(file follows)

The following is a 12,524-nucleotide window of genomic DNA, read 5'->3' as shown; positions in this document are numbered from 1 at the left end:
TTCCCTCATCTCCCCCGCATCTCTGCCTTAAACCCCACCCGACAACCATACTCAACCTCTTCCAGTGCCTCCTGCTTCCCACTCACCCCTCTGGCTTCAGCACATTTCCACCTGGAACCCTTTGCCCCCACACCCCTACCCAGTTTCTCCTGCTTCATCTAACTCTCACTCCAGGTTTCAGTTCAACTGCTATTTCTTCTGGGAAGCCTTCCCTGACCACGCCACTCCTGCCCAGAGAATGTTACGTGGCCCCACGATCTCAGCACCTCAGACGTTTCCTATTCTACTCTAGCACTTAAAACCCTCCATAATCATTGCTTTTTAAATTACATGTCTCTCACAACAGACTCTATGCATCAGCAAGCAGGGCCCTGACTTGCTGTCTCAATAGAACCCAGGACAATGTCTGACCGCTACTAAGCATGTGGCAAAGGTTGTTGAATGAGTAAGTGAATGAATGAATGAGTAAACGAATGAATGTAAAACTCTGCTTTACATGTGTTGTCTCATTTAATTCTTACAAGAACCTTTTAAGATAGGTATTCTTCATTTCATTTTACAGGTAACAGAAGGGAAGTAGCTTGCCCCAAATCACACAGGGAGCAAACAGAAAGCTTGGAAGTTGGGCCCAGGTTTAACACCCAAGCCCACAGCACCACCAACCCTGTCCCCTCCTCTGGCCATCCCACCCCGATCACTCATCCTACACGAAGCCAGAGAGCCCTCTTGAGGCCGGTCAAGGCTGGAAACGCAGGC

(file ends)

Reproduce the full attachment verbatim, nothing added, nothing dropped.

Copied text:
The following is a 12,524-nucleotide window of genomic DNA, read 5'->3' as shown; positions in this document are numbered from 1 at the left end:
TTCCCTCATCTCCCCCGCATCTCTGCCTTAAACCCCACCCGACAACCATACTCAACCTCTTCCAGTGCCTCCTGCTTCCCACTCACCCCTCTGGCTTCAGCACATTTCCACCTGGAACCCTTTGCCCCCACACCCCTACCCAGTTTCTCCTGCTTCATCTAACTCTCACTCCAGGTTTCAGTTCAACTGCTATTTCTTCTGGGAAGCCTTCCCTGACCACGCCACTCCTGCCCAGAGAATGTTACGTGGCCCCACGATCTCAGCACCTCAGACGTTTCCTATTCTACTCTAGCACTTAAAACCCTCCATAATCATTGCTTTTTAAATTACATGTCTCTCACAACAGACTCTATGCATCAGCAAGCAGGGCCCTGACTTGCTGTCTCAATAGAACCCAGGACAATGTCTGACCGCTACTAAGCATGTGGCAAAGGTTGTTGAATGAGTAAGTGAATGAATGAATGAGTAAACGAATGAATGTAAAACTCTGCTTTACATGTGTTGTCTCATTTAATTCTTACAAGAACCTTTTAAGATAGGTATTCTTCATTTCATTTTACAGGTAACAGAAGGGAAGTAGCTTGCCCCAAATCACACAGGGAGCAAACAGAAAGCTTGGAAGTTGGGCCCAGGTTTAACACCCAAGCCCACAGCACCACCAACCCTGTCCCCTCCTCTGGCCATCCCACCCCGATCACTCATCCTACACGAAGCCAGAGAGCCCTCTTGAGGCCGGTCAAGGCTGGAAACGCAGGC